Shoulda Bought An Apple

By Nicholas Olson
Aug. 18, 2005

Headlines abound with the terms "Worm" and "Virus" and "Spyware," all part of the idea of malicious logic, meaning software created to disrupt, corrupt or impede productivity in the realm of computer use.

All I have to say is you should have used an Apple.

From the inception of the Apple Computer, users have found that the majority of operations on their machines has gone unhindered by the affects of hackers and corrupt companies bent on stealing your identity. This was a built-in feature because, while independent programmers may not like it, Apple builds a virtually airtight computer.

Now you may be wondering why this is so and the answer is simple. Microsoft created an operating system that allows for several programs to work together, like Internet Explorer and Windows XP and Microsoft Word, but the problem is that, while it offers convenience, it allows people bent on enacting revenge on Microsoft to use these connections to disrupt the system.

Not so with Apple. Maybe it is as simple as Apple being the little guy in the game, with about 6 percent of the market share, or maybe it because Apple made things so proprietary that the permissions would have to be too complex for your average hacker.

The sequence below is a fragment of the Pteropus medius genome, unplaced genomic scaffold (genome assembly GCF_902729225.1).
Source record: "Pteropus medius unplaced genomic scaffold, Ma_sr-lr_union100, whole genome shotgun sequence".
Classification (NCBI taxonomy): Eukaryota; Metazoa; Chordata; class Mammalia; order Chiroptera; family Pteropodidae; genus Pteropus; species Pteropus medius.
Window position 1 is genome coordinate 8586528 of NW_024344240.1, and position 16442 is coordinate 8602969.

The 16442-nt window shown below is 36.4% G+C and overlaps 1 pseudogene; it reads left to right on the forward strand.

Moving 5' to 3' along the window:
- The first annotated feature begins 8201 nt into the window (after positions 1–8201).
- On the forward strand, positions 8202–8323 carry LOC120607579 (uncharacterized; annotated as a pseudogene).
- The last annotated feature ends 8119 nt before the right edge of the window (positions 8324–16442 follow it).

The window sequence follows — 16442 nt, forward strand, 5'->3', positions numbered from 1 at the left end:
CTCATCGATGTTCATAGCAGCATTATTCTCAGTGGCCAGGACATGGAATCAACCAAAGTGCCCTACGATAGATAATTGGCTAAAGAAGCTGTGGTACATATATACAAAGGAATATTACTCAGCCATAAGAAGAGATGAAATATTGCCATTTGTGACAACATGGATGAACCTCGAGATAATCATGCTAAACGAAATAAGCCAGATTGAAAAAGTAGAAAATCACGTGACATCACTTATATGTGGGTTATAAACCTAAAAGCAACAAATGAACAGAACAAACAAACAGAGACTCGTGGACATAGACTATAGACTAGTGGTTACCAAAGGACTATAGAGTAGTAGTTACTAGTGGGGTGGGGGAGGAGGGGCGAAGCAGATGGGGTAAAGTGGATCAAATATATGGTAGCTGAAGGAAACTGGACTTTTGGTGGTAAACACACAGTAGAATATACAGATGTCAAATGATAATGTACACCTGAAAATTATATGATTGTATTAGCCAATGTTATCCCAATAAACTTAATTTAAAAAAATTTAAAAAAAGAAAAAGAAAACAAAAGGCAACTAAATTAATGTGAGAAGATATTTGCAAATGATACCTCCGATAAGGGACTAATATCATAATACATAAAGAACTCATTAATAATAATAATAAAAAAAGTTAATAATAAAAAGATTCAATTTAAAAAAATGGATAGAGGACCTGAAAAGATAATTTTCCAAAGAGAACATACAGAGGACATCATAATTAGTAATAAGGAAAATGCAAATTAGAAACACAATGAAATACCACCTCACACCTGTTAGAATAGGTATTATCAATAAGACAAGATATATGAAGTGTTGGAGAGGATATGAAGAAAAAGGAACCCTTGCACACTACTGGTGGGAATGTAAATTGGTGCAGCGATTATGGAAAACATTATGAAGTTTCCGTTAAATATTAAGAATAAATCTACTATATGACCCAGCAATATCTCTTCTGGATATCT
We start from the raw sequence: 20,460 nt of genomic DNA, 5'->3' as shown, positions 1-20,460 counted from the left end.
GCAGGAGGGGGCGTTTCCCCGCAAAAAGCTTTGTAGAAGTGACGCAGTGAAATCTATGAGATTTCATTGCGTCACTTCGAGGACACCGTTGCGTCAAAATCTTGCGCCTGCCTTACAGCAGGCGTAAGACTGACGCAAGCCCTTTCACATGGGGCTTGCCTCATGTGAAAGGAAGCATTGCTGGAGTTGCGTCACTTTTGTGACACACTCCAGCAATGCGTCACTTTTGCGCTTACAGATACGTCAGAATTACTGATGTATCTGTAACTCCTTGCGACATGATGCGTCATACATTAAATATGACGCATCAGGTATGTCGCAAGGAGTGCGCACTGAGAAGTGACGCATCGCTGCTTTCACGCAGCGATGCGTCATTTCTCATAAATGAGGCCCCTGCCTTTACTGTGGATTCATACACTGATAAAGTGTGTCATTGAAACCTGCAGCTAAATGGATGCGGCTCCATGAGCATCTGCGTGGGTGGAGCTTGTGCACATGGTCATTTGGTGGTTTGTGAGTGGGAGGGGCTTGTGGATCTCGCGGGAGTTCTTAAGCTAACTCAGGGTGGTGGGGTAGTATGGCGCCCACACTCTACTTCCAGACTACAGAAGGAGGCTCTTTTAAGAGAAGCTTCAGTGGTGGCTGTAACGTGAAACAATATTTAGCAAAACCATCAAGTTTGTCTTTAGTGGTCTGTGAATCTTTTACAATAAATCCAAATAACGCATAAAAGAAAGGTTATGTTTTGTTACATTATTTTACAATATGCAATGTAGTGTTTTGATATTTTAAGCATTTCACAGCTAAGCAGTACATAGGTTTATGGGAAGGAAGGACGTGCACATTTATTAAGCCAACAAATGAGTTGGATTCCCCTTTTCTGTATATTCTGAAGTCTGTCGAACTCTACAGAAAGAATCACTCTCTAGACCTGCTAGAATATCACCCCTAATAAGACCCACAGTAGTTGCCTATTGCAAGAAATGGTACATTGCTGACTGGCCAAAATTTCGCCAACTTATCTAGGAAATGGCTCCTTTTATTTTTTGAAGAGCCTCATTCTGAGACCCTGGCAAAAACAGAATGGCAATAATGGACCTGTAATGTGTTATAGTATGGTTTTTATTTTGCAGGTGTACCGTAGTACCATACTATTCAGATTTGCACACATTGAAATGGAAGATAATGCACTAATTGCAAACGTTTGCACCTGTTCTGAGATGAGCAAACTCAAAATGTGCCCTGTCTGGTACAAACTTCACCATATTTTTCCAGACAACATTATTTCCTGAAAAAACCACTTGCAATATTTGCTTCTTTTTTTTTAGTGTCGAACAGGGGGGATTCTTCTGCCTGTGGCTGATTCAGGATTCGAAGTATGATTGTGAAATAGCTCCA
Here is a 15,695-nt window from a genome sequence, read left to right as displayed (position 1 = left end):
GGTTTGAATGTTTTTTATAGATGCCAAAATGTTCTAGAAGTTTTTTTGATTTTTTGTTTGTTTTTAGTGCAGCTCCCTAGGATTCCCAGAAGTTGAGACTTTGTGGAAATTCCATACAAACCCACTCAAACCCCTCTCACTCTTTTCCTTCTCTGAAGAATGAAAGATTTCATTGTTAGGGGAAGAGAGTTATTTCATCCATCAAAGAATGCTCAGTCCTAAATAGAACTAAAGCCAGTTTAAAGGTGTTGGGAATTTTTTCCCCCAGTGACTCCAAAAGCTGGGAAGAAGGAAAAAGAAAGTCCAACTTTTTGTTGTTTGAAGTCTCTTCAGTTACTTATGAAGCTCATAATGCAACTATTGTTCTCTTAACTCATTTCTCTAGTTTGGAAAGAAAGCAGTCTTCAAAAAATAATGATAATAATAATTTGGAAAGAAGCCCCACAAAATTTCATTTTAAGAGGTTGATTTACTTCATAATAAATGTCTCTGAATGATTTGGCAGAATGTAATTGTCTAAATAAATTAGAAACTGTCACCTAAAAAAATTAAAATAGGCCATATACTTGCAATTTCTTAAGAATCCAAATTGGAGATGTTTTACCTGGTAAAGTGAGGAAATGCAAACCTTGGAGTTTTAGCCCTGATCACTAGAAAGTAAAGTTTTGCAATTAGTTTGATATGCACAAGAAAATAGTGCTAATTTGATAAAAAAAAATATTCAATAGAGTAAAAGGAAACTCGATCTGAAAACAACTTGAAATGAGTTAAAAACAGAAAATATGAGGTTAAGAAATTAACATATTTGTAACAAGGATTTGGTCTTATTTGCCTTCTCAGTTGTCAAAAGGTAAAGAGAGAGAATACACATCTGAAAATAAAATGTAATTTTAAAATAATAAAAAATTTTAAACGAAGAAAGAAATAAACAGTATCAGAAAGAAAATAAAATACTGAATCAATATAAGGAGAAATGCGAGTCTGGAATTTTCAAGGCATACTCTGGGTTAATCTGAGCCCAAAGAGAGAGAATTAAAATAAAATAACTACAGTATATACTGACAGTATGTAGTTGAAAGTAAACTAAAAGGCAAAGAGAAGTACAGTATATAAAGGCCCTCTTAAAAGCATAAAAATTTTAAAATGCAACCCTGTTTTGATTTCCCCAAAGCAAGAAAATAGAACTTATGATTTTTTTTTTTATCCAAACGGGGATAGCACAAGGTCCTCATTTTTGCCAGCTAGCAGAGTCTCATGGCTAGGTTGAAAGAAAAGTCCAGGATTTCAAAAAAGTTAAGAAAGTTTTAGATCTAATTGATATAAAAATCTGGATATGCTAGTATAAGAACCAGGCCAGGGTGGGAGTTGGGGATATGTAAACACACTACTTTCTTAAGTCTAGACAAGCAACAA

Either way, Apple's tend to not be attacked. In fact, they do not create anti-spyware software for the machines because they do not need to. I will admit that I surf the Internet quite a bit on my computer and, even after scanning my older machine, I cannot find a single virus or piece of spyware in my system.

This is not to say that Apple's run perfectly all the time. It just means that they are less prone to lose all of your data in one fowl swoop like with PCs. When Apple released the OS X software, they also included a nifty feature that allows the program to fail but not the whole computer.

The lesson to be learned from putting all the eggs in one basket is that when things go wrong, and they do, Apple tends to lend to stability of operation and keeps the bills low for the information technology people and staves off lost productivity. The next time a virus takes down your network, just remember that you could have avoided it by purchasing a better machine.


About the author: Nicholas Olson is a long-time journalist who has been a columnist at his college newspaper and is currently a military journalist.

Email: nicholasjolson@yahoo.com

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